Vocation Journey

By now, I had already become a double orphan and not all my brothers and sisters believed in my vocation. Some opposed it strongly. I had to learn to trust in what I believed God wanted for me more than in what others dreamt for me. Eventually, I overcome the challenge.

In 2006, I entered the Comboni Postulancy in Balaka, Malawi, for three years of philosophy and religious studies. Leaving home and all that was familiar to me was not easy. Having to live in a new cultural environment was challenging, even puzzling, but also stimulating and enriching.

The Postulancy community was a multinational one. A challenge, yes, but also a veritable school of life. At its best, a similar community is mutually enriching and helps create an atmosphere of welcome and acceptance. We were trained to a faith committed to pluralism, and invited to acquire a spirituality capable of bringing out the good found in each member and of bearing on the challenges and opportunities of any larger community we would be sent to in the future.

In 2009, I went back to Lusaka for the Novitiate, where I deepened my personal communion with Christ, while studying the theology of vows and deepening their bearing on the human-Christian growth for a greater availability for missionary service. At weekends, I would go out for pastoral work: during the first year, at the Lusaka University Teaching Hospital (UTH), visiting the sick and taking Holy Communion to them; during the second year, at St Kizito Parish, visiting families in Small Christian Communities, but more especially working with the youth groups.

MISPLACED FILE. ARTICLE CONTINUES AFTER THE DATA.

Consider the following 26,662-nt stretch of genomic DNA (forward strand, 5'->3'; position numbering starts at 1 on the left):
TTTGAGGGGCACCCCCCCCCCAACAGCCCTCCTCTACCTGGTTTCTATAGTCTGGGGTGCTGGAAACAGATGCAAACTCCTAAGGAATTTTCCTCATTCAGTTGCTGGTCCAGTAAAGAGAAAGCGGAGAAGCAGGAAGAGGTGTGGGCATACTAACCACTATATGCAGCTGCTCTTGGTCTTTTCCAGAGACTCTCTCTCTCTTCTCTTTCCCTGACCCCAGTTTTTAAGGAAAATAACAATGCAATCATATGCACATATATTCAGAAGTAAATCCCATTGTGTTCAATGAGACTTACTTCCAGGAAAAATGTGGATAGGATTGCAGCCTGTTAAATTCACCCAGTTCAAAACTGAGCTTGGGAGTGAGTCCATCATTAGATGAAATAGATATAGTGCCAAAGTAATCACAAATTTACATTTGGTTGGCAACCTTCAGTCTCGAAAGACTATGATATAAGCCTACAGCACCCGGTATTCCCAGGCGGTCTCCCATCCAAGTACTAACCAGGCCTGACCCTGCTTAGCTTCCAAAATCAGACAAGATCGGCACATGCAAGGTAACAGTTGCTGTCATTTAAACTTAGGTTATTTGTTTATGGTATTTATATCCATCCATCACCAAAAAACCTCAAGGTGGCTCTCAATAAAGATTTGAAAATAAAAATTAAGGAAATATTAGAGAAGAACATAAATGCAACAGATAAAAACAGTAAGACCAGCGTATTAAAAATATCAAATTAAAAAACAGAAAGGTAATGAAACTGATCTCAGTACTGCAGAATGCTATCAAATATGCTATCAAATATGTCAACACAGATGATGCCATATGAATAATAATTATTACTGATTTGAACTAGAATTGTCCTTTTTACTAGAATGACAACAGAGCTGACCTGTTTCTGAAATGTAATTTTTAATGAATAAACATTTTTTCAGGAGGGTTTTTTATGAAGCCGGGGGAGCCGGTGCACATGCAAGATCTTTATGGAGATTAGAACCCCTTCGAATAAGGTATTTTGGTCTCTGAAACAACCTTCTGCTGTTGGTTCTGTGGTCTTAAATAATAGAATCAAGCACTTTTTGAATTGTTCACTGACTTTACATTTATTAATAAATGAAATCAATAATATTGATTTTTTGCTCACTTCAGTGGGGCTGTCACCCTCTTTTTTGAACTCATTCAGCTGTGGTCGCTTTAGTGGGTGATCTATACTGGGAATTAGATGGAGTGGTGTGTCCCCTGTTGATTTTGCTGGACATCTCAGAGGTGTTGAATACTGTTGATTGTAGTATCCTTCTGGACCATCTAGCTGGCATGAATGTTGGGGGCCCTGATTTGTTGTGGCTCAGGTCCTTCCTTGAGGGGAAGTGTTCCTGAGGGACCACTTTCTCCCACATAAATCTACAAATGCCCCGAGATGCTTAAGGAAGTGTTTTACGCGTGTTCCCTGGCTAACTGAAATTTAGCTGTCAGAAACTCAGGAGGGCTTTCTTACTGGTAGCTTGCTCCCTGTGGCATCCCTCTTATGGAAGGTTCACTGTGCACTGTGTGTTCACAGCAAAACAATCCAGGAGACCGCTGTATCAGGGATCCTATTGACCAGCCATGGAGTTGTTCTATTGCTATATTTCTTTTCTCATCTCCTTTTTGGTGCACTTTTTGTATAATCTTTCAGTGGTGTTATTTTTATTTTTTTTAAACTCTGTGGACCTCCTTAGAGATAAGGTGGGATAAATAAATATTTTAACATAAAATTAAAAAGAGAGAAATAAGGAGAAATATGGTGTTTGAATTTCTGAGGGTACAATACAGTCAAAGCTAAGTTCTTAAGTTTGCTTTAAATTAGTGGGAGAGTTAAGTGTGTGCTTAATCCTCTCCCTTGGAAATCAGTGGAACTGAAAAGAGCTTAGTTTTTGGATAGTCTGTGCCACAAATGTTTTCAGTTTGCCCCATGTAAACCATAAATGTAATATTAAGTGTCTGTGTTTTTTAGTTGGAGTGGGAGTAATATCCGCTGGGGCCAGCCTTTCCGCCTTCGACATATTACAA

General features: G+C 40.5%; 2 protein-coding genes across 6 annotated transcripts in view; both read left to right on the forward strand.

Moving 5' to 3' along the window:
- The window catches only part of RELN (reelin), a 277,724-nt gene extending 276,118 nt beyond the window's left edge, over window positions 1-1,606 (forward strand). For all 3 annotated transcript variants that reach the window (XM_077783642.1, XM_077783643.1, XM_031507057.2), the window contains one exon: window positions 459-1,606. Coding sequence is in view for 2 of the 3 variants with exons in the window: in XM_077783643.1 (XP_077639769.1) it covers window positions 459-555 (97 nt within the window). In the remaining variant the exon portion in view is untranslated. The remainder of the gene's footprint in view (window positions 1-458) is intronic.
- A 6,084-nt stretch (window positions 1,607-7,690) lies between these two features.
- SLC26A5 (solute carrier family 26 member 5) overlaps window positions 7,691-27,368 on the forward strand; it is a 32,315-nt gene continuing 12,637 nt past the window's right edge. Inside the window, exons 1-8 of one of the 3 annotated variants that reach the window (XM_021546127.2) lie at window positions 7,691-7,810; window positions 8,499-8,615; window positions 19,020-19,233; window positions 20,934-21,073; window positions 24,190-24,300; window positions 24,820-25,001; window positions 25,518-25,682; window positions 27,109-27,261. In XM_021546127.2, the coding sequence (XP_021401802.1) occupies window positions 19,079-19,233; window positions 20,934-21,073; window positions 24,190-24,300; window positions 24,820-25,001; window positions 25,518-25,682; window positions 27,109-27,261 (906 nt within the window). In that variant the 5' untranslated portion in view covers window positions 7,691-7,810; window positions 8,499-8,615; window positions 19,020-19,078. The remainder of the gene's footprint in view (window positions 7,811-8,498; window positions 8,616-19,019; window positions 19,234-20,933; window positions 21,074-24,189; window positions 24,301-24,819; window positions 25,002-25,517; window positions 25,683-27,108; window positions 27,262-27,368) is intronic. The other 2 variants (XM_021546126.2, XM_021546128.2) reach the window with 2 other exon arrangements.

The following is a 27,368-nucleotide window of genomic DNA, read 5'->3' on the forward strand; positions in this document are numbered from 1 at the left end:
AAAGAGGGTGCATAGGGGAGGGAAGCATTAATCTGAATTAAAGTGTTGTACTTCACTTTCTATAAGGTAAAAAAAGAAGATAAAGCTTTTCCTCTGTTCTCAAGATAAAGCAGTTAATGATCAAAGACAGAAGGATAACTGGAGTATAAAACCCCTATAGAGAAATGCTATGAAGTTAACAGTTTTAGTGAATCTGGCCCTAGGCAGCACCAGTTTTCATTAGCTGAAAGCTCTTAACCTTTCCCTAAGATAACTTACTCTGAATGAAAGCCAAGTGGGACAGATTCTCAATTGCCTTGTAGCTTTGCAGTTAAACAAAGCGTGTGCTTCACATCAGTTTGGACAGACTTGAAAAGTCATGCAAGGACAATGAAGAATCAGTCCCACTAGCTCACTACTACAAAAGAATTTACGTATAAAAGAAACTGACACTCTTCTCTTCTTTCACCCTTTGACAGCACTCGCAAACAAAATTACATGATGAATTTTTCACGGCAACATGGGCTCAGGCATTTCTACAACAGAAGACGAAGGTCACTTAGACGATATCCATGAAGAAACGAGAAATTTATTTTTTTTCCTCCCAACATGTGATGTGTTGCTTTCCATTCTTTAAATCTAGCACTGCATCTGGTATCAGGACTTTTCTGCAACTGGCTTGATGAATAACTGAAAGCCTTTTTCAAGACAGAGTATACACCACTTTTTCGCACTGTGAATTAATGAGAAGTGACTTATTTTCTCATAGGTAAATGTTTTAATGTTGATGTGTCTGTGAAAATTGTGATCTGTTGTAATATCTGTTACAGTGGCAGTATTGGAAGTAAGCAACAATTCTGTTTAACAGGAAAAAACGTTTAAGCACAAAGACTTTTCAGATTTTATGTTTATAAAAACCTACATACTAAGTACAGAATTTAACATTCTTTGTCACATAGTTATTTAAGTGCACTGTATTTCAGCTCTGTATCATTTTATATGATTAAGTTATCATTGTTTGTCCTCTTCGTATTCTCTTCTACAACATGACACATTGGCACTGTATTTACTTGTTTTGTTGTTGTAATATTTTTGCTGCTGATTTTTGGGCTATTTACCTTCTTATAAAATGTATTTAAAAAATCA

In May 2011, I took my temporary vows. Soon after, the superiors sent me to the Comboni Scholasticate in São Paulo (Brazil) for the five-year-long theological studies at the Catholic University of that city. I enjoyed every single course. Yet, I did not limit myself to books and papers. I wanted also to deepen my missionary skills by spending all my holidays among the indigenous human groups of Brazil, in particular the indios Pankararú. I loved visiting them and studying their culture. They were – and still are – the most marginalised people in that immense country.

In December 2015, I came back to Zambia. In February 2016, I was assigned to Lirangwe Parish, Malawi, for my missionary service. In January 2017, I made my perpetual profession, one week before being ordained a deacon. In August, I become a priest, in Lusaka Cathedral, by the hands of the former Archbishop, Telesphore George Mpundu.

I hoped I would be sent to a faraway corner of the world. The superiors, however, assigned me to my own Comboni province (Malawi-Zambia). “Try to communicate to as many young people your passion for the last ones”, was the closing sentence of the appointment letter.

I met many challenges in my life. I managed to overcome them. Today I am happy to be what I am. God has been good to me. I have always felt his strengthening and encouraging presence close to me. I also met many simple and humble people who have inspired me. I have learned to put my life at the service of others and received life. Today I am convinced that losing my life for Christ leads to preservation through the struggles I face in the advancement of God’s Kingdom.